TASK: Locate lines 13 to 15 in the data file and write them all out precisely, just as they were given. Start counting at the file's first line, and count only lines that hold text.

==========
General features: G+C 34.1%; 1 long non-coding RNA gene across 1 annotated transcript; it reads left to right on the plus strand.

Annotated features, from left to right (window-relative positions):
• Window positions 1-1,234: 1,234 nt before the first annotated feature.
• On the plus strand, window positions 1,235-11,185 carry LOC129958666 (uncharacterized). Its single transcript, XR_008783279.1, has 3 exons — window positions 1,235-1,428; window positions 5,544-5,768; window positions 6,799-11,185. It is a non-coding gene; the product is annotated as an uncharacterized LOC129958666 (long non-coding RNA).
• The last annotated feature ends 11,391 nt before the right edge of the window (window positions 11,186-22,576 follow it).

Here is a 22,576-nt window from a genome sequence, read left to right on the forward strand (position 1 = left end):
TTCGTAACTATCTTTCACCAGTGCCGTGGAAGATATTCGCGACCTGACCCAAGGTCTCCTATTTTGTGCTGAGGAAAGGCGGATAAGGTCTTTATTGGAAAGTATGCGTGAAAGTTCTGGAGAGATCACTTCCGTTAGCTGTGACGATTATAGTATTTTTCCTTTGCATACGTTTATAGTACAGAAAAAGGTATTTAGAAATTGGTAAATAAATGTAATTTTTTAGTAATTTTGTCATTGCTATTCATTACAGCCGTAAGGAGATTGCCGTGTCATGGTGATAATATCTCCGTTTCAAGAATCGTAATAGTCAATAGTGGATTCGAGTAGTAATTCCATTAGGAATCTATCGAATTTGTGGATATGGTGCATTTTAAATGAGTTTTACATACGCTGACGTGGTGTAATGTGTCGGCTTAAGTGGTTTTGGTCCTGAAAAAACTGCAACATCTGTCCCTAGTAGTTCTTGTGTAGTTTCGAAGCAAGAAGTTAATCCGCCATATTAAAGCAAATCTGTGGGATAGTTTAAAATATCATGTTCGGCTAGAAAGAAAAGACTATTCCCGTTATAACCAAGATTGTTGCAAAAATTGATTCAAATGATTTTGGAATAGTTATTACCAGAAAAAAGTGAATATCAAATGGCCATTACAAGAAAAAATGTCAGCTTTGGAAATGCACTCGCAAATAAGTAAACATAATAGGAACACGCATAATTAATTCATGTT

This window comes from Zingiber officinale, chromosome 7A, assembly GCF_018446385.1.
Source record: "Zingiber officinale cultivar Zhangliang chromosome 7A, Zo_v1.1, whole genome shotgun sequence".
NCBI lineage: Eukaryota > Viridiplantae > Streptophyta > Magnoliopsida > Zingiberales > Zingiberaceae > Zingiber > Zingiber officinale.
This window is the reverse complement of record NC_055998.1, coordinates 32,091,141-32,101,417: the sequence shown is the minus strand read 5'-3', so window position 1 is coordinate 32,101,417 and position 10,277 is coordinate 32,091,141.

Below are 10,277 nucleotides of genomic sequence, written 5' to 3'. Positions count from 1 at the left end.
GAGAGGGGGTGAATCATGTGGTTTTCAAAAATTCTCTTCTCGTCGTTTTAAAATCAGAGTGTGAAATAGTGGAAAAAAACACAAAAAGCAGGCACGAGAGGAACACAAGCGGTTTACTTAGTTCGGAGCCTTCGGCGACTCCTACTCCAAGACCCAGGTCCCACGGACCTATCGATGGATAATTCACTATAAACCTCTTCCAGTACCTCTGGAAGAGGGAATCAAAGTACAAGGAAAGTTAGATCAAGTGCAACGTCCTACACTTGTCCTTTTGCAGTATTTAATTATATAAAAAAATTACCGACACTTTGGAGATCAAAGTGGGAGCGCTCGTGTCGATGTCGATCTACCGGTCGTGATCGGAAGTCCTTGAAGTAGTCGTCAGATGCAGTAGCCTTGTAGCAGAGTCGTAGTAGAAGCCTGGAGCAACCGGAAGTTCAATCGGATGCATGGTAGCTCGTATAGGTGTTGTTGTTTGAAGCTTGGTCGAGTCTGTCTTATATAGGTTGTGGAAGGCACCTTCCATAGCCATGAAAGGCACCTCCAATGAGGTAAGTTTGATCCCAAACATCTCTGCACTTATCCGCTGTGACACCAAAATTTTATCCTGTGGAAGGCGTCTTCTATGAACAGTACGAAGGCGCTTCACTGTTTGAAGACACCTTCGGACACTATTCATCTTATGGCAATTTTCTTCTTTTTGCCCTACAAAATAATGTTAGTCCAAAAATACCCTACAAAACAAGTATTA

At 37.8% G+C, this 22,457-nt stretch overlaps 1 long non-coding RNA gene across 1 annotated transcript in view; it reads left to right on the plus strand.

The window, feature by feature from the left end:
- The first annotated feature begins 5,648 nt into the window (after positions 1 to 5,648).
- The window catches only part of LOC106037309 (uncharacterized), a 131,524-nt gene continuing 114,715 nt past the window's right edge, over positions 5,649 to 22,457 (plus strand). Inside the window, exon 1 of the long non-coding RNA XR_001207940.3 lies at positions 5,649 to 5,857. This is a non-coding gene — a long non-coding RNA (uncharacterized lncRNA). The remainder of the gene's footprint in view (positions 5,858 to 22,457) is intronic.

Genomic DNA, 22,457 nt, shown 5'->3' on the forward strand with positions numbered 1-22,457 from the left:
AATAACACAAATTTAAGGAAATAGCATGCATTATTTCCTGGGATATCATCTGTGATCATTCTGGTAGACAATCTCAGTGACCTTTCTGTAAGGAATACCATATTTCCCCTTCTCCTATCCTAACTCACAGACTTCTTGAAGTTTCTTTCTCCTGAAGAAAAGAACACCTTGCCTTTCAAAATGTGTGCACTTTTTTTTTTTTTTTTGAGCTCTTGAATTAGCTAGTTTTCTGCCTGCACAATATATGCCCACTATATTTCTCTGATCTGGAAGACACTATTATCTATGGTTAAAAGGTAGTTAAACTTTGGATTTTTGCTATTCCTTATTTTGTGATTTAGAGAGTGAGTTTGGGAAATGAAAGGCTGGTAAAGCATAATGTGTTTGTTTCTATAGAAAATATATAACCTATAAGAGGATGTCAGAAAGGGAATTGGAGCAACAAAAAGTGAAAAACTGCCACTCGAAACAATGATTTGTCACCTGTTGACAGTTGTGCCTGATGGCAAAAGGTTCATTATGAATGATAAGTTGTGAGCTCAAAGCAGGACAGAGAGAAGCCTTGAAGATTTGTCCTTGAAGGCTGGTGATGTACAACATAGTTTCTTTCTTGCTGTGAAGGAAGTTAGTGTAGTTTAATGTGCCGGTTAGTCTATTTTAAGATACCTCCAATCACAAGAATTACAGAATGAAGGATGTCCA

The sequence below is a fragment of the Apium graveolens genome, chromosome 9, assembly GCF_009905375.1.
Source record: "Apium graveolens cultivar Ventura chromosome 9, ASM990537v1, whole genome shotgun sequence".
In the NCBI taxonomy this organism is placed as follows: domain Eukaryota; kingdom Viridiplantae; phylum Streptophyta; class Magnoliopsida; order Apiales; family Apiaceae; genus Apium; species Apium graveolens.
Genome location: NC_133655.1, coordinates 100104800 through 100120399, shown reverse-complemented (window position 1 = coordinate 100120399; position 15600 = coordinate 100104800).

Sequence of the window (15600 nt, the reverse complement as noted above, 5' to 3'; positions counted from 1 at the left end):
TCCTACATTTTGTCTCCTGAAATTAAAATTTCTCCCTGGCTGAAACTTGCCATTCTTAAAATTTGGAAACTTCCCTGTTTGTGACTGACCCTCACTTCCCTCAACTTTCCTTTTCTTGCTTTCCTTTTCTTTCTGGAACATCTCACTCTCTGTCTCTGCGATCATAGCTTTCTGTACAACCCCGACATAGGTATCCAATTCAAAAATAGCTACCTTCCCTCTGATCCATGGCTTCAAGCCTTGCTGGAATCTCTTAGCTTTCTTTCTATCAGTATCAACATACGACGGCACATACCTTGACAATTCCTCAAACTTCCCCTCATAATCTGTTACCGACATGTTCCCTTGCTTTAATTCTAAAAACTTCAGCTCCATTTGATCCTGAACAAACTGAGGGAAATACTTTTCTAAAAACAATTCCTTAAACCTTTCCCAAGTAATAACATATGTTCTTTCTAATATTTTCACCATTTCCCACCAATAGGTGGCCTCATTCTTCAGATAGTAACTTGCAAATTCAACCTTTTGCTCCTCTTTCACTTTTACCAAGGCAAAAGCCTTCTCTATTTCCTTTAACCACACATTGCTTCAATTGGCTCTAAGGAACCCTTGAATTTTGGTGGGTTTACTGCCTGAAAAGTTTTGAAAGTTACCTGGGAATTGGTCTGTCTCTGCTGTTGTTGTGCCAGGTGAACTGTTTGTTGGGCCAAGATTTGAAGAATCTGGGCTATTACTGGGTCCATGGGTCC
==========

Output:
GAGAGGGGGTGAATCATGTGGTTTTCAAAAATTCTCTTCTCGTCGTTTTAAAATCAGAGTGTGAAATAGTGGAAAAAAACACAAAAAGCAGGCACGAGAGGAACACAAGCGGTTTACTTAGTTCGGAGCCTTCGGCGACTCCTACTCCAAGACCCAGGTCCCACGGACCTATCGATGGATAATTCACTATAAACCTCTTCCAGTACCTCTGGAAGAGGGAATCAAAGTACAAGGAAAGTTAGATCAAGTGCAACGTCCTACACTTGTCCTTTTGCAGTATTTAATTATATAAAAAAATTACCGACACTTTGGAGATCAAAGTGGGAGCGCTCGTGTCGATGTCGATCTACCGGTCGTGATCGGAAGTCCTTGAAGTAGTCGTCAGATGCAGTAGCCTTGTAGCAGAGTCGTAGTAGAAGCCTGGAGCAACCGGAAGTTCAATCGGATGCATGGTAGCTCGTATAGGTGTTGTTGTTTGAAGCTTGGTCGAGTCTGTCTTATATAGGTTGTGGAAGGCACCTTCCATAGCCATGAAAGGCACCTCCAATGAGGTAAGTTTGATCCCAAACATCTCTGCACTTATCCGCTGTGACACCAAAATTTTATCCTGTGGAAGGCGTCTTCTATGAACAGTACGAAGGCGCTTCACTGTTTGAAGACACCTTCGGACACTATTCATCTTATGGCAATTTTCTTCTTTTTGCCCTACAAAATAATGTTAGTCCAAAAATACCCTACAAAACAAGTATTA

At 37.8% G+C, this 22,457-nt stretch overlaps 1 long non-coding RNA gene across 1 annotated transcript in view; it reads left to right on the plus strand.

The window, feature by feature from the left end: